Bill Leon Smith is pursuing his PhD in Early American History at the College of William and Mary. He is also an Associate Fellow with the Oxford Centre for Animal Ethics. His research focuses on the development of animal ethics and other forms of humanitarianism during the eighteenth century. Prior to William and Mary, he served as a World History teacher at Burlington Township High School, in Burlington, New Jersey. (Author information current at time of publication.)

Copyright 2013, Rutgers University.


Benjamin Rush

Library of Congress

Shown in an engraving from 1802, Benjamin Rush was a prominent animal protection advocate during the early years of the United States. An attendee of the Continental Congress, Benjamin Rush was thirty-one years old when he signed the Declaration of Independence. Later, as a supporter of the Federal Constitution, he was elected to the Pennsylvania convention that adopted it. Born in Byberry, Pennsylvania, just outside of Philadelphia, he spent much of his life in the Mid-Atlantic working with and serving the residents of Philadelphia.

He graduated from the College of Philadelphia (now the University of Pennsylvania) with a bachelor's degree in 1759. After receiving his medical degree in Scotland, Rush returned to Philadelphia and opened a private practice. He was soon appointed Professor of Chemistry at the College of Philadelphia. Rush worked extensively with the poor, was well liked by his students, and published the first American textbook on chemistry. He was a well-loved member of his community.

Active in the Sons of Liberty, he was appointed to attend the provincial conference to send delegates to the Continental Congress, representing Philadelphia in 1776. A year later he was appointed to the Continental Army as surgeon general of the middle department, however, after criticizing the army and General Washington he resigned and stayed away from war-related activities.

He also acted as treasurer of the U.S. Mint from 1797 until his death in 1813, and as professor of medical theory and clinical practice at the newly formed University of Pennsylvania. His writings and activism on behalf of animal welfare, which he viewed as central to human morality, helped begin the movement for institutionalized protection of animals in Philadelphia.

- Text by Mikaela Maria

Horse Ambulance

Through the work of Colonel M. Richards Mucklé, a Philadelphia businessman, the Pennsylvania Society for the Prevention of Cruelty to Animals, or the PSPCA, was chartered on April 4, 1868. Upon creation the PSCPA was the first humane animal society in the state of Pennsylvania and only the second in the United States.

Mucklé was outraged at the animal abuse he witnessed in Philadelphia, particularly towards work horses, and was angry when the few anti-cruelty laws that did exist were not enforced. He followed in the footsteps of New Yorker Henry Bergh, founder of the American Society of the Prevention of Cruelty to Animals, and took out an ad in the Philadelphia Evening Bulletin to announce his intentions. Charter donations began to roll in from wealthy supporters. This photograph is of a horse ambulance, invented for transport of injured large animals.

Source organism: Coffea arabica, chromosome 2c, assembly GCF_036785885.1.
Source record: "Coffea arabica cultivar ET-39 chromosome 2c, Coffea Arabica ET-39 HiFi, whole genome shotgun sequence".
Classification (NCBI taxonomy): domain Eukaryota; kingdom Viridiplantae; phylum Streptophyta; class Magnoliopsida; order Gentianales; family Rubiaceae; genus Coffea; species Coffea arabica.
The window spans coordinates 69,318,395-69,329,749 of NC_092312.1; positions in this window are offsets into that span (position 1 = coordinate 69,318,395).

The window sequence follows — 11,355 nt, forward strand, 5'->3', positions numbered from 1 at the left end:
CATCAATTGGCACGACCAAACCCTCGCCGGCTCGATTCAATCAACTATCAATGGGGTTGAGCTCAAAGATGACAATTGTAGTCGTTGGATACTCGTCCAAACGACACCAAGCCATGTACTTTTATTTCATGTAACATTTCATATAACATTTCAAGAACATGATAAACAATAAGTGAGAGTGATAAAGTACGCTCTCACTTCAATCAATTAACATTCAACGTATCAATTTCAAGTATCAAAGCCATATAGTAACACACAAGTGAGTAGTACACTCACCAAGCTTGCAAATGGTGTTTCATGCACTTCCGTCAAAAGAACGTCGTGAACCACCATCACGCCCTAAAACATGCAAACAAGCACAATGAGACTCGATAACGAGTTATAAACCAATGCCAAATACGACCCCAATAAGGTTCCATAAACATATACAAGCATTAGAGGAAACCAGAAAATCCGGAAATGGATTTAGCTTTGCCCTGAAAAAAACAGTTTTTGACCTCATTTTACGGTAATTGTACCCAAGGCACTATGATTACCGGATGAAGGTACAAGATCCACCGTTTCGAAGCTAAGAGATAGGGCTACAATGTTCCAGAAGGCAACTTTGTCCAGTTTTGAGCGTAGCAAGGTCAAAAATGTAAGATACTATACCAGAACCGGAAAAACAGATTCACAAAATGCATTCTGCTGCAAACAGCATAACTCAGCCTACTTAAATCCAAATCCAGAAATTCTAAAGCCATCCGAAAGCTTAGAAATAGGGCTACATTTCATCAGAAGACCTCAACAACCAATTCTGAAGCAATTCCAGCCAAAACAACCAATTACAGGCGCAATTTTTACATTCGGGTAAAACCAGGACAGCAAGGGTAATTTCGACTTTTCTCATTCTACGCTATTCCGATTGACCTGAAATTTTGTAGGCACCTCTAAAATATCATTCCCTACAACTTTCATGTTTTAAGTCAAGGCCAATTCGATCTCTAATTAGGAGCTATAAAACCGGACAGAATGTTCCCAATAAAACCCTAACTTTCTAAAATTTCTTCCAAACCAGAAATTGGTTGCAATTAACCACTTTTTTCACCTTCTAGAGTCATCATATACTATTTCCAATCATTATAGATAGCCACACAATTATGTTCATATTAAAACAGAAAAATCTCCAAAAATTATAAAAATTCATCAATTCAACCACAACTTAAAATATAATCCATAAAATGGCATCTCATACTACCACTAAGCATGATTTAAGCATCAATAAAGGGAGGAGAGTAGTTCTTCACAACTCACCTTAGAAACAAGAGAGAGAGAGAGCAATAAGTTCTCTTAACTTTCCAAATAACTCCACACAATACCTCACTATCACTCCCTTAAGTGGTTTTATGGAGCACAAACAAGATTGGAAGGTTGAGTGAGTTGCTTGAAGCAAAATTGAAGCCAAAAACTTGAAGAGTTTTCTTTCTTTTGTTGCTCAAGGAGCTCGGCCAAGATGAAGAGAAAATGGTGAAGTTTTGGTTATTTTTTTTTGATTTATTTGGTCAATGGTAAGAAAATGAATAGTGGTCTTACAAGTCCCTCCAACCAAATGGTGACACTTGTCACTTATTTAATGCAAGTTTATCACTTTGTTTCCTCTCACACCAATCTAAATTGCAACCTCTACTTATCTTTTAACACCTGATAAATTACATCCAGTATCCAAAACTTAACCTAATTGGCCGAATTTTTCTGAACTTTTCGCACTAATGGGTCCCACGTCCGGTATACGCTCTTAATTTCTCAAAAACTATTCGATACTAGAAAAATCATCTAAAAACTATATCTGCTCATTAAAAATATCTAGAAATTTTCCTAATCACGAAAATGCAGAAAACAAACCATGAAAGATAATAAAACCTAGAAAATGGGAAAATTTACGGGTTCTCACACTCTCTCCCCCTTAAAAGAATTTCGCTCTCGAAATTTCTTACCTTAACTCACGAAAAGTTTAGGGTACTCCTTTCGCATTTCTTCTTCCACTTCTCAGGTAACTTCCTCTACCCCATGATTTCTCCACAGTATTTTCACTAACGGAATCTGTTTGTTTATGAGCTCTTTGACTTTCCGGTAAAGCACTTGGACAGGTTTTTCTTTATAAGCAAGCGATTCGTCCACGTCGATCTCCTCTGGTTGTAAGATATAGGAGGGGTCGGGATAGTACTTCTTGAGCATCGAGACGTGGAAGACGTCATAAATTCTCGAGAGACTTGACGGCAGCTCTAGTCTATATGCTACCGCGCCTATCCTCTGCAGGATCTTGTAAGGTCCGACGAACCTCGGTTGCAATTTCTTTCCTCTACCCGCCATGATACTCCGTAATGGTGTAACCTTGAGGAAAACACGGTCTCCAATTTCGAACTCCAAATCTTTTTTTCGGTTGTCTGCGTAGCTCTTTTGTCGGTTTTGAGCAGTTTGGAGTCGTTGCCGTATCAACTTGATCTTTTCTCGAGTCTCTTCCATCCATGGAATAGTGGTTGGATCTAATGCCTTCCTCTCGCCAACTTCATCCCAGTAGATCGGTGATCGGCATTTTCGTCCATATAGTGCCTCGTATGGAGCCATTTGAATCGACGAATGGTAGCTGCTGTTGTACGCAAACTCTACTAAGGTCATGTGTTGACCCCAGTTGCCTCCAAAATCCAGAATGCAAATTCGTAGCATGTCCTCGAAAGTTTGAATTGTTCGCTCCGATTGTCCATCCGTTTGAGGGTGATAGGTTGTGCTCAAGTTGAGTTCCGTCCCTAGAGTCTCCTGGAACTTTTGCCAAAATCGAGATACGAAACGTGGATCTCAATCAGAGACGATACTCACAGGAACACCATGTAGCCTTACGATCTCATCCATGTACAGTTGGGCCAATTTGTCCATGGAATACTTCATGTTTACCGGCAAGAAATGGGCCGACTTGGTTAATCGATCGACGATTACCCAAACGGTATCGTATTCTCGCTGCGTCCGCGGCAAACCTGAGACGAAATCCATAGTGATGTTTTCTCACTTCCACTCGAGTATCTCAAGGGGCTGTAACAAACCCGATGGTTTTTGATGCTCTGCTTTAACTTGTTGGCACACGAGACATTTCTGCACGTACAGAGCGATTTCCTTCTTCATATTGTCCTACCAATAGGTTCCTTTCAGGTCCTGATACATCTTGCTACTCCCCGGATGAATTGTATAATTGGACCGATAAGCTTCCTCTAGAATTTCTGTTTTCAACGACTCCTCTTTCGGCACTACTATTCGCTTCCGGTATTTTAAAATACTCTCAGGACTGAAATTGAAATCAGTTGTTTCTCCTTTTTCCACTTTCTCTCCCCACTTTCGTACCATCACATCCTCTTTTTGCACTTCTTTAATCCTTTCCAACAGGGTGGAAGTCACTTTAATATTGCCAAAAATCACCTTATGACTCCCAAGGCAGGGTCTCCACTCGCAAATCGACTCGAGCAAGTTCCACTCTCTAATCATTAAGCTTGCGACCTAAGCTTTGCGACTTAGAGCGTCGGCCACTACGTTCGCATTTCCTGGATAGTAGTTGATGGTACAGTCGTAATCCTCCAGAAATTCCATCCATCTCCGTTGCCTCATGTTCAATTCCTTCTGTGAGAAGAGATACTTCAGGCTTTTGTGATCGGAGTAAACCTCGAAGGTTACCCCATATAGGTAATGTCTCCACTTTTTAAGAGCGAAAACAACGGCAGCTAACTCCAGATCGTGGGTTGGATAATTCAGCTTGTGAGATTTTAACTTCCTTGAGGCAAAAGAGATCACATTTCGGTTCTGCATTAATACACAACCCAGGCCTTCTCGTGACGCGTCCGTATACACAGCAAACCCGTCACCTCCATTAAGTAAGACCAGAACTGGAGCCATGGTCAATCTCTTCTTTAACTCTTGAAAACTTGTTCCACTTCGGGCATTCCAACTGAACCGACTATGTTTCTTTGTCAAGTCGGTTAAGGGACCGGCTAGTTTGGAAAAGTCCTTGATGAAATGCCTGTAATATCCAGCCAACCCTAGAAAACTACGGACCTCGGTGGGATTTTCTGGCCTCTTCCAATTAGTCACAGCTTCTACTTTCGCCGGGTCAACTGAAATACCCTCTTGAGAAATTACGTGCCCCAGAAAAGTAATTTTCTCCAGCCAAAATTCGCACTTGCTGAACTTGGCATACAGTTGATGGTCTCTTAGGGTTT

As the PSCPA gained ground, it was able to shift focus from solely helping horses to broader animal welfare issues. Working with the Pennsylvania railroad, the PSCPA created humane transport cars for livestock. Today, as horse labor has tapered off, the society works primarily with companion animals, such as dogs and cats, providing shelter, adoption services, owner education about spaying and neutering, and low cost veterinary care.

- Text by Mikaela Maria

The American Red Star Animal Relief

Special Collections Research Center, Temple University Libraries

In 1916, during the first World War, Secretary of War Newton D. Baker wrote the American Humane Association seeking aid for horses injured during battle. Similar to the Red Cross, which aided wounded soldiers, Red Star Animal Relief sought to provide care to more than 240,000 horses and mules used for transport of supplies as well as in direct combat. Currently, the Red Star Animal Emergency Services attends to the animal victims of natural and man made disasters such as floods, chemical spills, and hurricanes. The organization is equipped with emergency response vehicles, specialized rescue equipment, and a fleet of emergency volunteers stationed across the country.

- Text by Mikaela Maria

Morris Animal Refuge

Special Collections Research Center, Temple University Libraries

Here, in a photograph dated 1970, a woman brings a dog to the Morris Animal Refuge, located in Center City Philadelphia. The organization has been operating since 1874, when Elizabeth Morris, an animal welfare pioneer in the U.S., opened the doors to homeless animals. The refuge, the first to accept homeless cats, boasts that in more than 135 years no animal has ever been turned away from its doors. Dogs, cats, and other small animals are taken in and given a second chance at finding a loving home free from abuse and neglect. The refuge is a private, non-profit organization and reflects a commitment on behalf of some Philadelphians to protect and provide for the city's animal population.

- Text by Mikaela Maria

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Related Reading

Abzug, Robert H. Cosmos Crumbling: American Reform and the Religious Imagination. New York, New York: Oxford University Press, 1994.

Ascione, Frank & Lockwood, Randall, eds. Cruelty to Animals and Interpersonal Violence: Readings in Research and Application. West Lafayette, Ind.: Purdue University Press, 1998.

Francione, Gary. Animals, Property and the Law. Philadelphia, Pennsylvania: Temple University Press, 1995.

Grier, Katherine C. Pets in America: A History. Chapel Hill, N.C.: University of North Carolina Press, 2006.

Smith, Bill Leon. “Animals Made Americans Human: Sentient Creatures and the Creation of Early America’s Moral Sensibility.” Journal of Animal Ethics, Vol. 2, No. 2, (October 2012).